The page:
Oddly enough, the exchange between Lorien and Faces of Lung Cancer earned Lorien a block too, for asking why I’d been blocked.

Stay classy Faces of Lung Cancer, you’ve just lost the support of someone directly affected by the effects of losing someone through lung cancer.

Update: I woke up this morning (4th August 2015) to find that I had some replies from Faces Of Lung Cancer

Replies

Oddly enough, only one of them seems to exist, but thanks to Tweetdeck I’ve been able to catch both responses. To be honest, I know how easy it is to overreact to a particular situation, especially if it affects me personally. As I mention in the comments below this post, this blog was written in direct response to being blocked so you could say that I overreacted to the block. Maybe I did, fact is, my support of causes such as this won’t waver.

Thank you, Faces of Lung Cancer for the apology, we are after all on the same side, just approaching it from different angles.

5 thoughts on “Showing support for #WorldLungCancerDay

  1. It’s great that you honored your mother’s memory today. That’s what World Lung Cancer Day is about. As a metastatic lung cancer patient, I’m pleased you chose to participate. I love to see posts that honor family members who have or had lung cancer and negate the stigma so often associated with our disease.

    Unfortunately, you were caught in the aftermath of a Twitter “dogpile.” Several Twitter accounts which promote vaping chose today to promote their agenda on the Lung Cancer Social Media (#LCSM) feed, as well as bury several #LCSM regulars with their viewpoints, snarky comments, and in a few tweets, abusive language. Even when they were informed that the #LCSM feed discourages product promotion, and were asked politely to focus on the purpose of World Lung Cancer Day–honoring lung cancer patients–these accounts persisted. The only way to eliminate these tweets from our personal feeds was to delete any tweets that generated responses by the vaper dogpile, and block those who “favorited” or responded to any of those posts.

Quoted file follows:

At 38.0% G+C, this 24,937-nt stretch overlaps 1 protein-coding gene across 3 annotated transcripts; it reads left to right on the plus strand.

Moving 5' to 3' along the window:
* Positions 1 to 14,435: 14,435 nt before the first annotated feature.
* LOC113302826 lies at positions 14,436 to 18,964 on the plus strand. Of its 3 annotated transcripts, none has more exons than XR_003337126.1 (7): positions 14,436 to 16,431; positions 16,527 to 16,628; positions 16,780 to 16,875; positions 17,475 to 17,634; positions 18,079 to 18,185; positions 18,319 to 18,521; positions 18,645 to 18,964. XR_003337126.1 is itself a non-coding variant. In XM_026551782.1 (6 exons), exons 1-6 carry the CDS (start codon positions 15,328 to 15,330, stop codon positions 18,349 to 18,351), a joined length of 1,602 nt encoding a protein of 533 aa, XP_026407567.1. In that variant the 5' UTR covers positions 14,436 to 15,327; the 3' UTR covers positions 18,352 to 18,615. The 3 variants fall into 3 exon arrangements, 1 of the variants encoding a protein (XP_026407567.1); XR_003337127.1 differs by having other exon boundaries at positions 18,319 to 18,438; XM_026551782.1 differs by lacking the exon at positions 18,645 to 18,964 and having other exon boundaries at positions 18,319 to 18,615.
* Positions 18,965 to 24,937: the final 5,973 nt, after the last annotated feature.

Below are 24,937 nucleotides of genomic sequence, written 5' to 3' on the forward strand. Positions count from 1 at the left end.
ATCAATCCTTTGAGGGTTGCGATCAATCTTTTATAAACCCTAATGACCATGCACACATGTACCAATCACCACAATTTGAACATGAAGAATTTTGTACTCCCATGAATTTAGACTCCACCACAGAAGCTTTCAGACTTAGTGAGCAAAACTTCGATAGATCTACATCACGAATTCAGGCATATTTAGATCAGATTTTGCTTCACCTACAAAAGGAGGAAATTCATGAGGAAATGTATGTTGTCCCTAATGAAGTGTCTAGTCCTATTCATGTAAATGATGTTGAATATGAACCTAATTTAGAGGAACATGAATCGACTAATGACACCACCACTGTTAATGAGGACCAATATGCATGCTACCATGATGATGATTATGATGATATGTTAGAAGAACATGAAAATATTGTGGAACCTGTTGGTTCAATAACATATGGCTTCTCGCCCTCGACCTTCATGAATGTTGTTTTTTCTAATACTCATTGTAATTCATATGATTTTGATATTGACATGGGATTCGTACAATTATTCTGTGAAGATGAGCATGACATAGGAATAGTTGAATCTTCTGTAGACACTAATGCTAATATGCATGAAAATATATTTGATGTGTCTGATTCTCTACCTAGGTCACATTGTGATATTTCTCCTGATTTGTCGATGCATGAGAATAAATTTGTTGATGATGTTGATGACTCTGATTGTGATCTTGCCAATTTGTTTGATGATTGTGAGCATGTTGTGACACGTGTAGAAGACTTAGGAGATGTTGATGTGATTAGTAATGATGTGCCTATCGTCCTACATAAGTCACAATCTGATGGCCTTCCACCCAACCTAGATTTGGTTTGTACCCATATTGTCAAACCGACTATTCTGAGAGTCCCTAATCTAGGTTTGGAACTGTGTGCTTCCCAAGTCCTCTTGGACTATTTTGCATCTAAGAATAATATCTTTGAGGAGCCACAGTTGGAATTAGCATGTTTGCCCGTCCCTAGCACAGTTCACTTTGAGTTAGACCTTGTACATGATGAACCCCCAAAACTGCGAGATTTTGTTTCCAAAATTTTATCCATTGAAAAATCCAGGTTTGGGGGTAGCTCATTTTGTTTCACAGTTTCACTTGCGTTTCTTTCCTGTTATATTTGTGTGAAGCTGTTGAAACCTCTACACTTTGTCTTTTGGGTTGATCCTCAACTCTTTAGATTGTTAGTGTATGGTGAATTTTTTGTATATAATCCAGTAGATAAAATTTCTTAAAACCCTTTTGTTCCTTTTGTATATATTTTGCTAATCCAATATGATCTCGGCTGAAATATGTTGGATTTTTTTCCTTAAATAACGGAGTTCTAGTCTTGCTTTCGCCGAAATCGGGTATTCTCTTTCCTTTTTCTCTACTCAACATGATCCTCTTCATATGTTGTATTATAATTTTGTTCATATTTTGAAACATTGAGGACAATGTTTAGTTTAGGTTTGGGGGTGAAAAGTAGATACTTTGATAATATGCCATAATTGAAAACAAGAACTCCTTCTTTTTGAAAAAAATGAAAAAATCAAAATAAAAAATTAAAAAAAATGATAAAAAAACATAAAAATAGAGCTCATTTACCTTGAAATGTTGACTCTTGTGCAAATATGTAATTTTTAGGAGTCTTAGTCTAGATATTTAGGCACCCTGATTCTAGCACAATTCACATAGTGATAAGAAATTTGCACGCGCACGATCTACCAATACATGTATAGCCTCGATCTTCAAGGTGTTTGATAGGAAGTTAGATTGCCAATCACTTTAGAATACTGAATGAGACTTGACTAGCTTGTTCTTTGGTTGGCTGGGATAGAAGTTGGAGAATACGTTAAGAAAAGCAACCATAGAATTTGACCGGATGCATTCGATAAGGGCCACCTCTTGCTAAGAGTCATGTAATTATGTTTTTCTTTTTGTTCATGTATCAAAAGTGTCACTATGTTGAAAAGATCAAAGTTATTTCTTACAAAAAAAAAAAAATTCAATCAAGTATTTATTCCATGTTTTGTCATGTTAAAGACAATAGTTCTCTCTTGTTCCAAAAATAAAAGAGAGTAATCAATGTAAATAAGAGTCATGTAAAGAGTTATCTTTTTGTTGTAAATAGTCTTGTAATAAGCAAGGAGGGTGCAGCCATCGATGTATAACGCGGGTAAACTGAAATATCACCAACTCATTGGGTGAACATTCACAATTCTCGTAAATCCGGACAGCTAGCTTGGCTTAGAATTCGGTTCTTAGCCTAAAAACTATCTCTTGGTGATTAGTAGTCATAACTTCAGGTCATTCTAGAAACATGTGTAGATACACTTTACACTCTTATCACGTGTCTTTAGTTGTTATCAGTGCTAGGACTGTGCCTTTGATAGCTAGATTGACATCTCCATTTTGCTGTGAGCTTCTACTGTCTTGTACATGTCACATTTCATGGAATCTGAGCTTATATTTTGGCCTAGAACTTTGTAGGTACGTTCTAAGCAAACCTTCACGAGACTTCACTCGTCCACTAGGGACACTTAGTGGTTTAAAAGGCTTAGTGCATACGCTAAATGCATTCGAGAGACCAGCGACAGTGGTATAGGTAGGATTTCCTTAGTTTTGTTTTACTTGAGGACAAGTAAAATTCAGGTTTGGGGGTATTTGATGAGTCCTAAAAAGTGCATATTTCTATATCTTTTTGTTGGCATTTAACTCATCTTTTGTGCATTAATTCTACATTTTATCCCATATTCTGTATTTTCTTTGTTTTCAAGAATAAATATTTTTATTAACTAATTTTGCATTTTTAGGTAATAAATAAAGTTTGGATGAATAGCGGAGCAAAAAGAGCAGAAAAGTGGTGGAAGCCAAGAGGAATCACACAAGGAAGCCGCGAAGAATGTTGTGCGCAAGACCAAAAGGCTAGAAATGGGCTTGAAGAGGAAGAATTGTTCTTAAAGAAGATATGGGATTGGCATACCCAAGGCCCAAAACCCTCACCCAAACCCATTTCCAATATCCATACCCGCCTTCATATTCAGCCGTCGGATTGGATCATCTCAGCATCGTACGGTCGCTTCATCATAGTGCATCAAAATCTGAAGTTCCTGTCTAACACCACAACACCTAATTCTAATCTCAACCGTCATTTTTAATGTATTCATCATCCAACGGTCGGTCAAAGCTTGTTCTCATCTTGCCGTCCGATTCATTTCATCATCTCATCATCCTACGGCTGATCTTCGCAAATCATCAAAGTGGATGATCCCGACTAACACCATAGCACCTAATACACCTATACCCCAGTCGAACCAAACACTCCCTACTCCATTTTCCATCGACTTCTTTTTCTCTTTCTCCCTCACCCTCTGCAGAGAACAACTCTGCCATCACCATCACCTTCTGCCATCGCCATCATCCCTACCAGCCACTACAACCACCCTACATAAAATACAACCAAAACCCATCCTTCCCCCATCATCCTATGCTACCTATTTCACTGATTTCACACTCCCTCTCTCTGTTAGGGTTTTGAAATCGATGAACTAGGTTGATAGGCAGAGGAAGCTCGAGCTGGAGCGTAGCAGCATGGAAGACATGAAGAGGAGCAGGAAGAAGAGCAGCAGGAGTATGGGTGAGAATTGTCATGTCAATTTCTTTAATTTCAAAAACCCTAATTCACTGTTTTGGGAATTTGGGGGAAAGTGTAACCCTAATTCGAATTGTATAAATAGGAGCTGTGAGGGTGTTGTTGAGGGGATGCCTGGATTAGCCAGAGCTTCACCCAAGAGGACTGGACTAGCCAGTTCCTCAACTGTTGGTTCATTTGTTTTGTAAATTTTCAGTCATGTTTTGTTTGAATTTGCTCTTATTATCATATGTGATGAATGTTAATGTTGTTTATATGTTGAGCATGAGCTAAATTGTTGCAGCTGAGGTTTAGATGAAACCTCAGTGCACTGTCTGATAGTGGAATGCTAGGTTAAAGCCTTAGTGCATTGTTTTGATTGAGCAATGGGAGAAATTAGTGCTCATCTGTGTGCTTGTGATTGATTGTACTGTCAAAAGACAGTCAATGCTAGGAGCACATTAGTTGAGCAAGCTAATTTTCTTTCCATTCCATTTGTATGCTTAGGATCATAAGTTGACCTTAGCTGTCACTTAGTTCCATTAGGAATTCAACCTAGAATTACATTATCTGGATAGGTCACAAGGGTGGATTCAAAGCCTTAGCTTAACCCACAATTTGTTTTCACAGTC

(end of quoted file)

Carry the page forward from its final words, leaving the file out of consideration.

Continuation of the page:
I’m sorry you were hurt by today’s events. It wasn’t pleasant for me or the others who were attacked either. I wish Twitter weren’t so effective at generating mountains out of molehills.

    Although some may have blocked your post, your tribute to your mother is still visible to the many people following the #WorldLungCancerDay hashtag. Thank you for sharing your memories.

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  2. It’s great that you honored your mother’s memory today. That’s what World Lung Cancer Day is about. As a metastatic lung cancer patient, I’m pleased you chose to participate. I love to see posts that honor family members who have or had lung cancer and negate the stigma so often associated with our disease.